Here you will find all the information required to set up your own custom sandbox.
To run our software on you will need:
How to correctly place both Kinect sensor and the projector.
Sensor and projector placement without (left) and with (right) lens shift.
There are two things You'll have to bear in mind: the Augmented Reality Sandbox Software works best when the sensor is close to the light beam source and at the same time, it [sensor] should be placed approximately above the center of the sandpit. To meet both of these requirements we suggest using a lens shift projector. It may be slightly costlier, but will provide great quality of simulation and minimize errors.
Having the projector and Kinect far apart may result in parallel shifts in the projection. Those are usually not significant, but visible. We found that the best way to avoid this issue is to mount a lens shift projector close to the kinect and place them above the center of the sandpit. Such solution is only possible with this certain type of projector.
Remember that the Kinect sensor should be placed exactly above the center of the sandpit, facing downwards. See the overhead view image for clarification.
Drivers and packages necessary to run KinectSandbox and modules
Step by step tutorial.
For best results the application requires scrupulous calibration. The outcome of the process depends heavily on surrounding conditions, especially the lightning. It should be constant, evenly distributed and very slightly dimmed, soft daylight-like.
Make sure there are no flashing lights nearby, such as TV screens, or faulty light bulbs. Also cover the windows in case weather conditions (clouds, etc.) could affect lighting in the room.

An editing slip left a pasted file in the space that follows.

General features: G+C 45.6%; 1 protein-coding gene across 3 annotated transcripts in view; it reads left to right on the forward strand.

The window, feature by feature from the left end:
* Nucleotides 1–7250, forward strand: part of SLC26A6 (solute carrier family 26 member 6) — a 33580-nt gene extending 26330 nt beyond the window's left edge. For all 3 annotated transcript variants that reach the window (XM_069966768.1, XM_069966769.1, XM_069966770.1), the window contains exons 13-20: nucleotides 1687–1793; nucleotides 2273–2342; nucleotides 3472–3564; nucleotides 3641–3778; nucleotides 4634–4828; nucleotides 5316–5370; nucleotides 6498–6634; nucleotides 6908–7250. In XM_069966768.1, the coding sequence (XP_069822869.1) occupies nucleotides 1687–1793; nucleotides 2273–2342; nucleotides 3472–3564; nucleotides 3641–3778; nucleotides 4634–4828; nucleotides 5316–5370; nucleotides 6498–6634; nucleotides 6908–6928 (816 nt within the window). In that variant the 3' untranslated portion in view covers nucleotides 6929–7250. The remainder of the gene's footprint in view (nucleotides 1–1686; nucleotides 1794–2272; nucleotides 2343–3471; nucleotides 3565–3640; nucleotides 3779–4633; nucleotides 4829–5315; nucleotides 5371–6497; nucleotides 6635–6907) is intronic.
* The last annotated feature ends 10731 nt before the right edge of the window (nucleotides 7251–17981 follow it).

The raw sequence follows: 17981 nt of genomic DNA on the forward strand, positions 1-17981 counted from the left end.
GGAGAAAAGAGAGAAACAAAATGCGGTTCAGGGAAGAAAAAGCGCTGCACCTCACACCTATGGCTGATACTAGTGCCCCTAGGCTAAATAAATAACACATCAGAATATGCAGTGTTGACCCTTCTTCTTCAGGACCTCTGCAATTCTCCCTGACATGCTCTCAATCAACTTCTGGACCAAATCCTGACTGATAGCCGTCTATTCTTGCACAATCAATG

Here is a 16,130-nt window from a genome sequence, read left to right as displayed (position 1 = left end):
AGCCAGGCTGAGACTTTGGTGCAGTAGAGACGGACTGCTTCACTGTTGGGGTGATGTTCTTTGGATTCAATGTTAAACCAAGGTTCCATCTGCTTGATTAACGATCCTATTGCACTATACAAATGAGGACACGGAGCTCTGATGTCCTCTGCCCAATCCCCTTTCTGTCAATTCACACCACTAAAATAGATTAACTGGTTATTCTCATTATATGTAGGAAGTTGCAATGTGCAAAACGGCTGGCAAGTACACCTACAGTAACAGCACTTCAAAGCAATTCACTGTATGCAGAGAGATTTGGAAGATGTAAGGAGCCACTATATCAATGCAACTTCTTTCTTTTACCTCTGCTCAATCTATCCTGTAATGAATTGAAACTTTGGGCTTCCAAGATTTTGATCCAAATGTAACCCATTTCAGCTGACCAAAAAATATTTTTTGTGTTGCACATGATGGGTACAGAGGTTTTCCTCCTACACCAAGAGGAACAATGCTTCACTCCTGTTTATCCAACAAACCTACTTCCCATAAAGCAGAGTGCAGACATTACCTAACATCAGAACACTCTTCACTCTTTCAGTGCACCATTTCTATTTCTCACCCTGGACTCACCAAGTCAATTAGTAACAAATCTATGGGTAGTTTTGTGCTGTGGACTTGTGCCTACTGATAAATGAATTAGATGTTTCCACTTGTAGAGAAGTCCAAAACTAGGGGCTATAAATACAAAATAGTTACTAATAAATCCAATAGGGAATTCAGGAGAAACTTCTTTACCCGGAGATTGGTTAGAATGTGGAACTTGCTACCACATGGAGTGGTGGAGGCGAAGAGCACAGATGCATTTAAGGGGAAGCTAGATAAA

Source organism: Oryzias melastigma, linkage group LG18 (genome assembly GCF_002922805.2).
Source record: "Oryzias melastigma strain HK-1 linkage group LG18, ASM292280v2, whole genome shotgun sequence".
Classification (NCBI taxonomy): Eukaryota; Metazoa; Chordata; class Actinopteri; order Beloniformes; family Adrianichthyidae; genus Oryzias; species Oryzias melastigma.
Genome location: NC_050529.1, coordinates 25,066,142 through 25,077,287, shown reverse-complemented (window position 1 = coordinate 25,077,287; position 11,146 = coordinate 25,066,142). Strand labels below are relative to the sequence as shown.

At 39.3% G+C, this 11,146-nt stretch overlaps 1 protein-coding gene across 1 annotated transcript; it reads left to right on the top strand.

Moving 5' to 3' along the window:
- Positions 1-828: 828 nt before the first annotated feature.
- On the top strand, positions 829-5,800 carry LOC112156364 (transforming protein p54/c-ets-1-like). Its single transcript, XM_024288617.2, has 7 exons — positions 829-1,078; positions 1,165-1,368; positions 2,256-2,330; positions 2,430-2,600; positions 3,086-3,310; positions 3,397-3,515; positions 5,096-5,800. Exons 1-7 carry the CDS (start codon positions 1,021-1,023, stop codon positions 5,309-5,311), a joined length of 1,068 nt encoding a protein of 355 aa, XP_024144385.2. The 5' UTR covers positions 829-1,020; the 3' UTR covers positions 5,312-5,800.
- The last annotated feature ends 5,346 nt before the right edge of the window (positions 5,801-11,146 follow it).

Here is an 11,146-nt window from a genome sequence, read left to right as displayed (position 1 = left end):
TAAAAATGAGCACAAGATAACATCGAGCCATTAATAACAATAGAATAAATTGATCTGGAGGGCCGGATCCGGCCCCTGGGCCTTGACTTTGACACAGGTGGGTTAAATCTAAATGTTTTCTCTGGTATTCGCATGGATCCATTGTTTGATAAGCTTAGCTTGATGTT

The areas right next to the sandbox have to be nonreflective – avoid things such as oil-painted walls or tile floors. If necessary, cover them with white paper sheets.
To correctly gather calibration data, sensor needs smooth, flat and preferably white surfaces.
Our suggestion is to use cardboard boxes of three different sizes listed below. They should be arranged so that the edges of the same length contact each other and only the height varies. It’s best to not leave any gaps between boxes, however if they occur (eg. because of size of the sandpit), fill them with white paper sheets, so that the lowest surface is also plain white. Also, keep in mind that the boxes should cover all the space lit by your projector and ideally even stick out a bit.
Box 1 – 20x20x20cm
Box 2 – 20x20x15cm
Box 3 – 20x20x10cm
Use this scheme to set up the boxes, starting from the edge of the sandpit:
During the calibration process you should be able to see a changing pattern, looking like the one on the right. Make sure it is on top of the projection and no other window is displayed above it.
Before running the calibration check if your display’s resolution matches that of your projector.
Calibration automatic mode:
Calibration manual mode:
It may happen that the calibration process doesn’t immediately give perfect results. This is mainly because it uses and depends on physical objects and can be affected by their imperfections. Usually it’s a matter of few simple steps to reach the wanted level of accuracy.